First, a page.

If you were goofing around on Facebook yesterday, you might have noticed a picture that I posted of the RAV4 looking a smidge like a unicorn. Perhaps you wondered, “What in the world is that woman doing?!”, and some people even had some pretty funny guesses as to my plans for that 8-foot length of copper pipe. Well, the project is completed, so it’s time for the big reveal! (Anyone else watching way too much HGTV?)
Ever since we found Buster as a stray more than five years ago, we’ve had challenges with him in moving vehicles. And by challenges, I mean that he barks … loudly. REALLY LOUDLY. It’s usually only for a minute or so when we’re starting out or stoping. But still, the boy has some pipes, and at one time I actually wondered if we’d lose our hearing trying to take him places.
Over time we figured out that one of Buster’s triggers is being able to see out the windshield or windows while we’re driving. To accommodate him in the car, we removed the back seats and laid his and Ty’s beds on the floor to lower Buster’s line of vision. We’ve also worked with him so that he lays down while we’re driving, because looking out the windows is just too tempting … even though it upsets him.
In the motorhome we had a different plan. The old RV came with a curtain that divided the driving compartment from the living area. Since Buster rode on the sofa in the back, we just hung up that curtain and we lowered the shades on the windows so he couldn’t see out. It was a cinch!
You may recall that a few weeks ago we got a new motorhome. The new coach is laid out a little differently than the old one, and as soon as we hit the road we realized that, from his spot on the sofa, Buster was going to be able to see right out the windshield! There was no curtain separating the front and the back. So … the barking started. Loudly.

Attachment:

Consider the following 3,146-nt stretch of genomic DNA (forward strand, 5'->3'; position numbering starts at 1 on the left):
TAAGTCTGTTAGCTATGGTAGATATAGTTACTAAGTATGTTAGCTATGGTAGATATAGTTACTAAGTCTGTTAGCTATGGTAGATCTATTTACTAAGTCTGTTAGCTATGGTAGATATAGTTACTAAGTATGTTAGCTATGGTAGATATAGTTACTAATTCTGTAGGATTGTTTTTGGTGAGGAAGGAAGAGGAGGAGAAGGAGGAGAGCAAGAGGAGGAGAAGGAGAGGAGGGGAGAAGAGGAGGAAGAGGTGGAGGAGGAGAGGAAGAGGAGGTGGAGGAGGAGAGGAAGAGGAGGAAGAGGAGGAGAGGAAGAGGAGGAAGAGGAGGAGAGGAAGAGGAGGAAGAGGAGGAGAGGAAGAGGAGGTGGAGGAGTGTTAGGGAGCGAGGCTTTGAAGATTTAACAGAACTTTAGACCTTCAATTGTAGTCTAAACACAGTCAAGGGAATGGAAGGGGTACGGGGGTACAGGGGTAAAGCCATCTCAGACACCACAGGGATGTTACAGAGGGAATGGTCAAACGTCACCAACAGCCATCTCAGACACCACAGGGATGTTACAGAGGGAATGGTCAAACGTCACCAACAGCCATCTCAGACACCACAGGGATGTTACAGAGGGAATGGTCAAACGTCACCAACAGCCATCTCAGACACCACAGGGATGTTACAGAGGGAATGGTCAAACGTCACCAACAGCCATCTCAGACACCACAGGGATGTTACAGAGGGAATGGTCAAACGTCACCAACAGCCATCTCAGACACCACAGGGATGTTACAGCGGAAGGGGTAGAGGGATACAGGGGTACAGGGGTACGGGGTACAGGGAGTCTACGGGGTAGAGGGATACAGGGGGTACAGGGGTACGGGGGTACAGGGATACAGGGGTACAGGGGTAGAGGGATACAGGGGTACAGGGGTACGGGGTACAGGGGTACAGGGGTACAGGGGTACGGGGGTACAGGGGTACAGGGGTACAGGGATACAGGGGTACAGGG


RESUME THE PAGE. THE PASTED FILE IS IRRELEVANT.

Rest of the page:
It was clear that we were going to have to come up with some solution to help manage Buster’s reaction, so Rod and I put our heads together and came up with this:
In this photo the slides are both expanded, so it looks like there are gaps on either side of the curtain that Buster will be able to see around. However, when we’re driving, the slides are pulled in and the sofas shift so that the dogs are sitting right behind the driver and passenger seats and Buster’s view of the windshield is completely blocked. It was an easy and inexpensive quick fix! Let me show you how we did it.
We got really lucky because we have cabinets on the walls along both sides of the driving compartment, and there was just enough space above the cabinets for a 3/4″ copper pipe.
Any piece of pipe would have worked, but I like the way the copper color matched the woodwork in the RV. We decided on the slightly more expensive 3/4″ pipe over the 1/2″ option because it was a little more sturdy and we got less flex over this span. I used a strip of mounting tape to fasten the pipe to the top of the cabinet on each end, and the scissors where the only “tool” I needed to complete the project.
If you’re wondering why we didn’t simply buy a curtain rod, there are a couple of reasons: we didn’t want to have to screw anything into the face of our new cabinets, and most curtain rods of this length are telescoping, which means there is a seam in the middle where the curtain can get snagged.
The selections of curtains available is almost endless, so finding something that suits your style shouldn’t be a problem. What mattered most to us was the length of the curtain – it needed to be long enough to block Buster’s view, but not so long that it would drag on the floor and provide cover for the fur bunnies. Our ceilings are seven feet tall, so we perused the options available at the hardware store, but all the curtains they stocked were all too long. That’s when it hit us … a shower curtain would be just the right length! Not only that, they’re washable, and they’re made to be used with decorative rings that would slide easily on the pipe.
Putting this all together took about half an hour and cost us about $50 for the pipe, mounting tape, curtain, and rings. It’s a small investment to save our hearing … and sanity.
And, when we’re not driving, we can just slide the curtain to the side and it’s out of the way.
Please log in again. The login page will open in a new window. After logging in you can close it and return to this page.